Stephen Miller, one of Donald Trump's most radical advisors, is known for his unswerving defense of a resolutely anti-immigrant policy.
But a recently leaked trove of emails also shows him appearing to promote white supremacist views - prompting 25 Jewish members of Congress to demand his dismissal.
In a letter dated Friday, the lawmakers - all Democrats - wrote, "As Jewish members of Congress, we are calling on you to immediately relieve White House Senior Advisor Stephen Miller of all government responsibilities and dismiss him from your administration."
They added, "His documented support for white nationalist and virulently anti-immigrant tropes is wholly unacceptable."
More than 100 Democratic members of Congress had issued a similar plea after the emails were published last month by a non-profit association that monitors hate groups, the Southern Poverty Law Center.
In all, the SPLC obtained more than 900 emails sent in 2015 and 2016 by Miller to editors at the far-right Breitbart news website.
In the messages - whose authenticity Miller has not denied - he notably shares links to far-right websites and asserts a causal connection between immigrants and violence.
He urges the Breitbart editors to call attention to "The Camp of the Saints," a 1973 dystopian novel by French author Jean Raspail popular in far-right white nationalist circles.
It paints a dark story of mass migration from the Third World leading to the destruction of Western civilization.
Raspail's thesis is reminiscent of the so-called Great Replacement theory popular among the far-right: that the white European population is being steadily replaced by darker-skinned non-European immigrants.
"I was horrified by those emails and the content, but unfortunately I was not surprised," Kim Schrier, a Democrat from Washington state who was among the 25 signatories of the most recent protest letter, told NPR radio.
"I don't think any of us was surprised to hear that so much of the rhetoric" from Miller "was rooted in anti-Semitic, white nationalist rhetoric."
The fact that Miller himself is Jewish changes nothing, Schrier added.
"His behavior can still be white nationalist and anti-Semitic," the congresswoman said. "It is hate-speak, and it is wrong, no matter who it comes from."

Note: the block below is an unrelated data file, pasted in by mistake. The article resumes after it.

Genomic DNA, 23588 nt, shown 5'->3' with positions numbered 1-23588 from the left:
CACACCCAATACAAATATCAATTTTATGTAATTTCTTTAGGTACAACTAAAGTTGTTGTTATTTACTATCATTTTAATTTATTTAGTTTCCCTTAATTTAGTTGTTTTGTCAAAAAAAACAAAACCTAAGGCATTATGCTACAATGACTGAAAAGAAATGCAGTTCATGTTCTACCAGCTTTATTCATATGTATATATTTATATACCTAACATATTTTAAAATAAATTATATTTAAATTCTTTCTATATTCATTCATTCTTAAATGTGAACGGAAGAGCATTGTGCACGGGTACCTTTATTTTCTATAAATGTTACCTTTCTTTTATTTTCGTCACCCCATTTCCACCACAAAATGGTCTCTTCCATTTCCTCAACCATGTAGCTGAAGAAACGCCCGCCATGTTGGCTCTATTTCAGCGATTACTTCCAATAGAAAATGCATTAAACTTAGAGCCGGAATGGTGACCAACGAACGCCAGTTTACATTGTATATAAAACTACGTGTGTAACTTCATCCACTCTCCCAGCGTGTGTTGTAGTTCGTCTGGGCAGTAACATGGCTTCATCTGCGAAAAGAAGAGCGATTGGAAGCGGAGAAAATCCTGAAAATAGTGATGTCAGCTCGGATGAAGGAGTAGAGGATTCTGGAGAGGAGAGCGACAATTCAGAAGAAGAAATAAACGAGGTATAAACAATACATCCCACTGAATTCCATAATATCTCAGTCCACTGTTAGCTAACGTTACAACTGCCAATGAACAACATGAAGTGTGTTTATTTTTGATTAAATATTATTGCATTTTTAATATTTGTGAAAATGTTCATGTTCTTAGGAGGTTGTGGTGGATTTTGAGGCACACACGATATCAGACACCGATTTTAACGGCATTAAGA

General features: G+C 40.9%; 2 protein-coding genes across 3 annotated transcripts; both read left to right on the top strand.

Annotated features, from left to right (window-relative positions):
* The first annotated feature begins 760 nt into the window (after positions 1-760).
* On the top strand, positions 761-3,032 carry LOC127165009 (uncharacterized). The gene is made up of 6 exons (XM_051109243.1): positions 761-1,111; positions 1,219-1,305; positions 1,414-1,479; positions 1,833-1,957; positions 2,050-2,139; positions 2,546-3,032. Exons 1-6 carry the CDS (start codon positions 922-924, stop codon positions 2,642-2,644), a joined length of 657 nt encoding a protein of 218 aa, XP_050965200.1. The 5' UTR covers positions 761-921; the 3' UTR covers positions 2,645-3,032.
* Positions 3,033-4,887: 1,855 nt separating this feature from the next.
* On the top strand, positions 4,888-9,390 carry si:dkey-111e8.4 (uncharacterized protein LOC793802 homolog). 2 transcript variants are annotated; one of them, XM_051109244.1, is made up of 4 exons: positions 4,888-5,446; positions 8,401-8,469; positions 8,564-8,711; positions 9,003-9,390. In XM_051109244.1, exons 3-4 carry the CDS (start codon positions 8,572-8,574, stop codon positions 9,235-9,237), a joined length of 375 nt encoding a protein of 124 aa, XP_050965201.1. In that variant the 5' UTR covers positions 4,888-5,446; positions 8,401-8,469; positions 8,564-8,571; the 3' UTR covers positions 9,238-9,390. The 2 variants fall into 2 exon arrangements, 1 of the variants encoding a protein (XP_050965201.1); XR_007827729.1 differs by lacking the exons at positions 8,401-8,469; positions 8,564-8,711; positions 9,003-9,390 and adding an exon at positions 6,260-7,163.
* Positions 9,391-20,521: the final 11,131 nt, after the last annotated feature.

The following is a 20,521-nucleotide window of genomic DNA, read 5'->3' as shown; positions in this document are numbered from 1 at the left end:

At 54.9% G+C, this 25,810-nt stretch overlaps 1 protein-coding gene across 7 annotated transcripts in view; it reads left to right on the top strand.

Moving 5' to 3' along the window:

Miller was an architect of the presidential decree barring nationals of several Muslim-majority countries from entering the US - one of the most controversial episodes of the Trump presidency.
For that and other reasons - including his equating of white nationalist marchers in Charlottesville, Virginia, with anti-racist demonstrators - Trump has been accused of racism and xenophobia, charges he has categorically rejected.
'Proud to be American'
Miller appears to have taken the controversy in stride. On Fox News, the president's favorite TV network, Miller insisted that the emails simply provided proof of his patriotism.
"There's nothing wrong in any of my emails... unless being proud to be American and standing up for American citizens is a crime."
Attempting to turn the tables, he suggested that the Democrats' calls for his dismissal aimed merely to "cover up the fact that there is... this vein of anti-Semitism that pulses through the Democratic Party."
But Democratic lawmakers are not the only ones denouncing Miller's views.
Last year, the rabbi of the California synagogue where Miller's family once worshiped, Neil Comess-Daniels, sharply criticized the Miller-influenced policy of separating migrant children from their families at the border with Mexico.
"From the Jewish perspective, the parent-child relationship is sacrosanct," he said in a sermon quoted by American news media. "Disrupting it is cruel. Mr Miller, the policy you helped to conceive and put into practice is cruel."
Katie McHugh, the former Breitbart journalist who released Miller's emails, went even further.
Describing herself in a CNN interview as a repentant former white nationalist, she said that Miller is "a white supremacist, I would say, because I believe his ideology is one of domination and control over people of color."
When the emails were published in November, the White House came to Miller's defense.
A presidential spokesman, Hogan Gidley, asked why "so many on the left consistently attack Jewish members of this administration."